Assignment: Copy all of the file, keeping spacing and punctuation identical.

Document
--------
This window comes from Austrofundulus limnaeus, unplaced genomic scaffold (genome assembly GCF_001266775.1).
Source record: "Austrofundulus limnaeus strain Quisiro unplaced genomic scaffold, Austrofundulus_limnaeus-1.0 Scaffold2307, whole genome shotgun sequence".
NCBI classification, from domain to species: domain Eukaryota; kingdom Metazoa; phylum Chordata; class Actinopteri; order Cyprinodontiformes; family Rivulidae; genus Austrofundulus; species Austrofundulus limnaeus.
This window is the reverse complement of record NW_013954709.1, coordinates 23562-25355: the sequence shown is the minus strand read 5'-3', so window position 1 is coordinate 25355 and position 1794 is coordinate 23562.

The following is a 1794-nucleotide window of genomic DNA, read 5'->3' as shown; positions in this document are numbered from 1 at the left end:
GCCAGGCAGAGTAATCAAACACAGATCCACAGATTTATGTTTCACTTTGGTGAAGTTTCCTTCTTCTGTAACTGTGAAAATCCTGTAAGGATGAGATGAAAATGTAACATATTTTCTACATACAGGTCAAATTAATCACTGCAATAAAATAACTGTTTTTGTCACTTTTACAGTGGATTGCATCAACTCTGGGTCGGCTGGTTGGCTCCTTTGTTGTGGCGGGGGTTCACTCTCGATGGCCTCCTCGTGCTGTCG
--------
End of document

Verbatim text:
This window comes from Austrofundulus limnaeus, unplaced genomic scaffold (genome assembly GCF_001266775.1).
Source record: "Austrofundulus limnaeus strain Quisiro unplaced genomic scaffold, Austrofundulus_limnaeus-1.0 Scaffold2307, whole genome shotgun sequence".
NCBI classification, from domain to species: domain Eukaryota; kingdom Metazoa; phylum Chordata; class Actinopteri; order Cyprinodontiformes; family Rivulidae; genus Austrofundulus; species Austrofundulus limnaeus.
This window is the reverse complement of record NW_013954709.1, coordinates 23562-25355: the sequence shown is the minus strand read 5'-3', so window position 1 is coordinate 25355 and position 1794 is coordinate 23562.

The following is a 1794-nucleotide window of genomic DNA, read 5'->3' as shown; positions in this document are numbered from 1 at the left end:
GCCAGGCAGAGTAATCAAACACAGATCCACAGATTTATGTTTCACTTTGGTGAAGTTTCCTTCTTCTGTAACTGTGAAAATCCTGTAAGGATGAGATGAAAATGTAACATATTTTCTACATACAGGTCAAATTAATCACTGCAATAAAATAACTGTTTTTGTCACTTTTACAGTGGATTGCATCAACTCTGGGTCGGCTGGTTGGCTCCTTTGTTGTGGCGGGGGTTCACTCTCGATGGCCTCCTCGTGCTGTCG